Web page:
There is a lot of them isn’t there?
I’m trying to do what Creasy did and narrow down what I think are the most decisive battles in history. As you can imagine, a lot of problems with that process.
Am I giving preference to clashes of macro-historical importance or more contemporary significance? How many spaces go for battles where technology is the notable factor? Should I only allow one battle per war? What era gets neglected?
For now, this is what I have, in chronological order:
Marathon (490 BC) – The Greeks beat the Persians for the first time, proving they can do it. Major significance in the use of hoplite infantry.
Zama (202 BC) – Ensured Roman victory in the Punic Wars, making them the sole great power in the Mediterranean.
Pharsalus (48 BC) – Led to the dominance of Ceasar in Rome and, by extension, his heirs. No other battle in that time period did more to usher in the Empire.
Alaric’s Sack of Rome (410) – Did not signal the death knell of the Romans, but was the most obvious proof of their decline. Never the same power afterward.
Hastings (1066) – Radically altered England on nearly every level. The end of Saxon dominance of the isles.
Hattin (1187) – The decisive battle of the Crusades. Allowed the easy re-capture of Jerusalem by Islam, and insured the Crusader Kingdoms could never regain their former strength.
Ain Julut (1260) – The first major stumbling block in the Mongol conquests, stopping the previously invincible tide.
Crecy (1346) – Major English victory in the Hundred Years War, that saw the beginning of the end for the chivalric mounted knight class.
Orleans (1429) – The reverse of the above, the rallying cry of France.
Gravelines (1588) – Saved England from Spanish invasion and began her dominance of the waves, something that would remain until 1944/45.
Vienna (1683) – One of biggest defeats the Ottomans ever suffered at European hands, ending their advances westwards. Also had the biggest cavalry charge in history.
Valmy (1792) – Before, Revolutionary France was a weakling waiting to be gutted. After, everyone took them seriously.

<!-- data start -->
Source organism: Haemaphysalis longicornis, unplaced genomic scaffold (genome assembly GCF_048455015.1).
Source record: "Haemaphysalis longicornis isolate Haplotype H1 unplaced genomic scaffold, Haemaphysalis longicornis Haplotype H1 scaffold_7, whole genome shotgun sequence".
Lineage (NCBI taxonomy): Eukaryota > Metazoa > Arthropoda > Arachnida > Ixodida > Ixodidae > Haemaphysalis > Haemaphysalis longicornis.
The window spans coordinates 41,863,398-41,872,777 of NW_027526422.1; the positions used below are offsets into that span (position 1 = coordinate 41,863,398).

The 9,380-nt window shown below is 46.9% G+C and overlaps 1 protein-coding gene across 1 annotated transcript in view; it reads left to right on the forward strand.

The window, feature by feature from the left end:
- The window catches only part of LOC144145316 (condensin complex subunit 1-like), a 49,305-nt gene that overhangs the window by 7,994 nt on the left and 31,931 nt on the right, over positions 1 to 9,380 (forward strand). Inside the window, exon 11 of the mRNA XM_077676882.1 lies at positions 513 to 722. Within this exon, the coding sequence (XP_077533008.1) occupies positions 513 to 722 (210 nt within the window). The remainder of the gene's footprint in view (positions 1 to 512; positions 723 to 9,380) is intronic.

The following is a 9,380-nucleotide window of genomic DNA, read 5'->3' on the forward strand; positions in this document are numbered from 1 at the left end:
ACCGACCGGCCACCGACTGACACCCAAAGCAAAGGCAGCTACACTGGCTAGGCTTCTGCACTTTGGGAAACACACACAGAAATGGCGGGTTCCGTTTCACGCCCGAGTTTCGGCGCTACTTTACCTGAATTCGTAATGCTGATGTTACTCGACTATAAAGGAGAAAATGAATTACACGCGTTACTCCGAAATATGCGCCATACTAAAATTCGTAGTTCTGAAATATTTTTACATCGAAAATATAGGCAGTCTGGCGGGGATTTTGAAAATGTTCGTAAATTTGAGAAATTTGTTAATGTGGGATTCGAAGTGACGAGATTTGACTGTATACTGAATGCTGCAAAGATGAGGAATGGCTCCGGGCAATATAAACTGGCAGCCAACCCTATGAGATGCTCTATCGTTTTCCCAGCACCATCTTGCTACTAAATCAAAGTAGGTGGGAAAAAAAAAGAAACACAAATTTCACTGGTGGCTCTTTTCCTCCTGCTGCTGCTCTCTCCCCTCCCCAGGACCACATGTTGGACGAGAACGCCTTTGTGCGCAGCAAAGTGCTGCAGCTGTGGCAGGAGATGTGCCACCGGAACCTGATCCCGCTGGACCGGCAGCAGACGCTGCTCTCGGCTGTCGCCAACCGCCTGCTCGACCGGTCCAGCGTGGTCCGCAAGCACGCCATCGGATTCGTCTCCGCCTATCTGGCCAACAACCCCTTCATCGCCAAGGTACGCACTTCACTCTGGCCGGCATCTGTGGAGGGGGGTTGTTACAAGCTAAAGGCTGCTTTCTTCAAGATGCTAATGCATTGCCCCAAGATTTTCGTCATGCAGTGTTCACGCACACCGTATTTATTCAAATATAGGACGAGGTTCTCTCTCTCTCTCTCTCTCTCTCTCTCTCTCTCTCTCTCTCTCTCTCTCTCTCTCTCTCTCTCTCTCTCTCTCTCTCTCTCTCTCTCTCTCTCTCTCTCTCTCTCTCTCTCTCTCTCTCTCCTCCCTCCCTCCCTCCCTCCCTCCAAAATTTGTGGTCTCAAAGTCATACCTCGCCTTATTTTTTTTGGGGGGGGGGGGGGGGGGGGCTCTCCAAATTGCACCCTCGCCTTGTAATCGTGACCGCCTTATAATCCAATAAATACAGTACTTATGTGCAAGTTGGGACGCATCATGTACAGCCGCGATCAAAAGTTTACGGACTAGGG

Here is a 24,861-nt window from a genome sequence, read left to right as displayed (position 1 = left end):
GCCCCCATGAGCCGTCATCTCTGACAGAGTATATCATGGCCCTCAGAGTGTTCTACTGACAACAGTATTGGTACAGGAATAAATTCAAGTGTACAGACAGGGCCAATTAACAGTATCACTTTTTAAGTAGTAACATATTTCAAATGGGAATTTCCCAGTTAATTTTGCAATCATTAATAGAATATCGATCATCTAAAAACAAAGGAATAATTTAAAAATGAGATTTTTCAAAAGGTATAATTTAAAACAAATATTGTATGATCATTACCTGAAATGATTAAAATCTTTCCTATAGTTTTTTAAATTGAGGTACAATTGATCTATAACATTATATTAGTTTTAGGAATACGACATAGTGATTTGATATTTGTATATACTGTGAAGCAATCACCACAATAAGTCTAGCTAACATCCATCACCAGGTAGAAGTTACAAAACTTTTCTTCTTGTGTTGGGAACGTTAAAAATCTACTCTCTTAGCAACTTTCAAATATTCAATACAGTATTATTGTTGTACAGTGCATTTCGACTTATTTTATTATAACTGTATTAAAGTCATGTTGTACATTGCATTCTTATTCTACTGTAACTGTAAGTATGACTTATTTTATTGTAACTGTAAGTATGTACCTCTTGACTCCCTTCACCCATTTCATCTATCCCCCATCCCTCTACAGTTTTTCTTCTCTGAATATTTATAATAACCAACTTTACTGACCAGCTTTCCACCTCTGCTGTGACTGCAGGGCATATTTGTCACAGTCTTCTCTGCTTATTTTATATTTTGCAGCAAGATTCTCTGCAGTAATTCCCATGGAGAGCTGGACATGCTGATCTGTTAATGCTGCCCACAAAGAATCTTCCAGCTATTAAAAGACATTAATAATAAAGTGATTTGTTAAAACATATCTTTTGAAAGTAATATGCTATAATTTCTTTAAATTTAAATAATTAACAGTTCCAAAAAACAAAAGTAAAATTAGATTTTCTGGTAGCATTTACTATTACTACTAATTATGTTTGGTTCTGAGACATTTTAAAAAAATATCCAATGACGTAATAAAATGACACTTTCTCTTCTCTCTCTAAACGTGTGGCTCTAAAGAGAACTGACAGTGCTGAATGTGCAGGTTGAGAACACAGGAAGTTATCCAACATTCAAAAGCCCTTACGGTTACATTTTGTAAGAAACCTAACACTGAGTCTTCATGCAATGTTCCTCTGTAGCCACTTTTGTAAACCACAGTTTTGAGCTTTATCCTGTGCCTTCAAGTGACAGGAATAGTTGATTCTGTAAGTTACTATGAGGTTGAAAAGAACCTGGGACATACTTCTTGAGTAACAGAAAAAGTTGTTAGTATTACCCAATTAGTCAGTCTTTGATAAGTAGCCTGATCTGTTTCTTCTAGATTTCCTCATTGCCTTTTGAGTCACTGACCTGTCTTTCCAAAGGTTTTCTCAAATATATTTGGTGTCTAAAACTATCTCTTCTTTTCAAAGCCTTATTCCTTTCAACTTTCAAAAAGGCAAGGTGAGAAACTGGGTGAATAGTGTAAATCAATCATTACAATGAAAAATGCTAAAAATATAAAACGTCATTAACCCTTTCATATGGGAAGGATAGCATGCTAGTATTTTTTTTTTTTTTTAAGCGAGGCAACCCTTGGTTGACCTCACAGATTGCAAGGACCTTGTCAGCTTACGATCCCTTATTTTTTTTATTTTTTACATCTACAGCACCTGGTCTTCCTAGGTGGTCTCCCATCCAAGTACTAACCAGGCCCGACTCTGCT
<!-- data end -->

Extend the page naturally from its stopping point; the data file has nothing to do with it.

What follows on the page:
Cowpens (1781) – No other battle did more to ensure American independence.
Borodino (1812) – The losses suffered meant Napoleon could never achieve his ambitions of conquering Russia.
Waterloo (1815) – The end of the Great French Wars and Napoleon.
Hampton Roads (1862) – The first clash of Ironclads and the dawn of a new age in naval warfare.
Wilderness/Spotsylvania (1864) – Forget Gettysburg. These interconnected clashes did far more to defeat the Confederacy.
Sedan (1870) – With victory here, the French Empire was defeated, the German Empire proclaimed and the major seeds of World War One sown.
Tsushima (1905) – Small, brave boats could defeat larger opponents. Huge influence on contemperary battle tactics.
The Marne (1914) – The halt of the German advance saved France and the entire war effort…and led to four years of bloody stalemate.
The (Second) Somme (1916) – In my opinion, no other battle of the last century has done more to affect the public perception of war.
Madrid (1936) – The first large-scale aerial bombardment of a city, something that is now the norm of urban military operations.
Pearl Harbor (1941) – The first major proof that the Aircraft carrier was now king of the waves. Awoke the sleeping giant of America, paving the way for its role as a superpower.
Stalingrad (1943) – The major turnaround of Nazi Germany, and the bloodiest battle in human history.
Aside from there not being many candidates, I choose to not include battles post-1945. Not enough time has passed to judge their historical impact.
I will whittle these choices down to a more manageable number, but I ask you, the reader, am I right? Have I left out something? Do you disagree with my assessment? Please, let me know.